If you have ever suffered from severe insomnia, you will probably understand the skin prickling dread associated with that word. There is nothing worse than lying in bed for hours and hours, watching the world outside your window get gradually lighter.
Sleep has always been a big part of my life – and not for the right reasons.
Ever since I can remember I have had insomnia. Sleep, or lack of sleep, has become such a huge issue in my life. Whether I have had a good night’s sleep or not can severely impact how well my following day goes – largely because of the impact it has on my mood.
Which is why I am so determined to crack it. It sometimes feels like I have tried everything – from going to bed at the same time each night, to getting up the same time each morning, to cutting out caffeine, not having electricals in the bedroom. Herbal tea. Sleeping pills. You name it, I’ve tried it.
Yet nothing seems to be a one-stop solution.
For me, sleep is a great cause of anxiety. I get worried before I go to bed that I’m not going to be able to sleep – which in turn means that I am not going to be able to sleep. It’s like a vicious circle.
And when people ask me why I can’t sleep?
I don’t know. I really wish I did. It’s like my brain doesn’t have an off switch and just keeps churning away all night. It seems to think that when I should be sleeping is the perfect time to dwell over completely insignificant and random events that happened years ago.
I’ve decided to talk about sleep as the first topic in my happiness project series as I think it is so important to our mood.
After years of trial and error, these are five things I have found that actually help me with insomnia. They are by no means fool-proof, but I have found by sticking to these rules I experience less severe insomnia than usual.
- Get up early, even if you don’t feel refreshed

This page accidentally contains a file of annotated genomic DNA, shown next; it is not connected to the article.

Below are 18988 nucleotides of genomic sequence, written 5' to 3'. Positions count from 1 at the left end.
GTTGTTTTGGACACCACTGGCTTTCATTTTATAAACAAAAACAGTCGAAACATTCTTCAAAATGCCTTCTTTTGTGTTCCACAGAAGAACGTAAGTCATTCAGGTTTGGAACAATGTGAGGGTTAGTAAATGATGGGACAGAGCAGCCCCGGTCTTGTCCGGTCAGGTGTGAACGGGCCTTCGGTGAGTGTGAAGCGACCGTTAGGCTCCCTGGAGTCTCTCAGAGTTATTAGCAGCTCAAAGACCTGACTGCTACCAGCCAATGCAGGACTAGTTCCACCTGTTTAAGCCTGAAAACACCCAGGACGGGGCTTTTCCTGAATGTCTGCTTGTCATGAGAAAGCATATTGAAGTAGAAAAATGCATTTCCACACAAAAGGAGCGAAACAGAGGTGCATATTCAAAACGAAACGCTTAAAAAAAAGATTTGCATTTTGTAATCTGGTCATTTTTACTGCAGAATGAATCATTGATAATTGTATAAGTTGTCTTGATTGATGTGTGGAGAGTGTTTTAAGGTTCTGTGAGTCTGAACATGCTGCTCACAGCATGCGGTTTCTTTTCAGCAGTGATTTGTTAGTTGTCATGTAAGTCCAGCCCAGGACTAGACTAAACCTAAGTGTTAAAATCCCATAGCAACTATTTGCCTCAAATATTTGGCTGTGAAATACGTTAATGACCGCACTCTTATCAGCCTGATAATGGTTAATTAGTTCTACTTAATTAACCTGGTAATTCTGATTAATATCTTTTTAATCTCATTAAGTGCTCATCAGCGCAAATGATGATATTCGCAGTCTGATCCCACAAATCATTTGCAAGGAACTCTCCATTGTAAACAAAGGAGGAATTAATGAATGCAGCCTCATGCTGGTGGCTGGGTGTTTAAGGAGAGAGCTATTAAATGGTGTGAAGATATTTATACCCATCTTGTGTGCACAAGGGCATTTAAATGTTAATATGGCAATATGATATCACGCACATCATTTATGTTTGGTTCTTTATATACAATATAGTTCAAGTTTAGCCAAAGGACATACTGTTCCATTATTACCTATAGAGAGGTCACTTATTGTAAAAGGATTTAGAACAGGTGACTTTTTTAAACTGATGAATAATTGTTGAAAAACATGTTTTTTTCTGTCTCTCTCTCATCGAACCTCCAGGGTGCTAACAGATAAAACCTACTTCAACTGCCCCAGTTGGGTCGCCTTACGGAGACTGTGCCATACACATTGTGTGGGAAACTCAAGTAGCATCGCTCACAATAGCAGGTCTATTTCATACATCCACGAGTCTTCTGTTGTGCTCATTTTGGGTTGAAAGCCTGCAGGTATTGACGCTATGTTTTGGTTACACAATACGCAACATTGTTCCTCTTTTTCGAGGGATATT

By getting up at around 6:30am on weekdays (and not trying to lie-in too much past that at weekends), I have found it much easier to get to sleep at night.
It makes sense really. Even though some mornings it can be a struggle if you haven’t had much kip!
- No caffeine after lunch
I would love to be able to say I have given up caffeine completely. And maybe I will one day. I try to avoid coffee completely, and any caffeinated drinks after lunch.
I can’t quite give up my morning cuppa quite yet.
- The bedroom is for sleeping only
Following on from not having electronics in the bedroom – don’t watch TV or do work in bed. Make your bedroom somewhere associated with sleep.
This was much harder to do when I was a student – as you generally have your desk, TV, everything you own in your room.
- Talk it out/ write it down
Don’t go to bed with something on your mind. Talk about it with whoever you are with, or failing that write it down.
As much as I hate it, it does help. Although I would say just some gentle walking or yoga works best for me in terms of sleep. And if I do exercise too close to bed-time it actually has the opposite effect and keeps me awake.
I have steered away from talking about sleeping tablets or supplements. I do believe these can work in the short term. However, for me personally, even if I get a good night’s sleep with the aid of sleeping tablets, I still feel groggy the next day. This therefore can leave me feeling worse off, and not any happier than I would be with a poor night sleep anyway.
I am very interested to hear any tips about insomnia. So please do get in touch!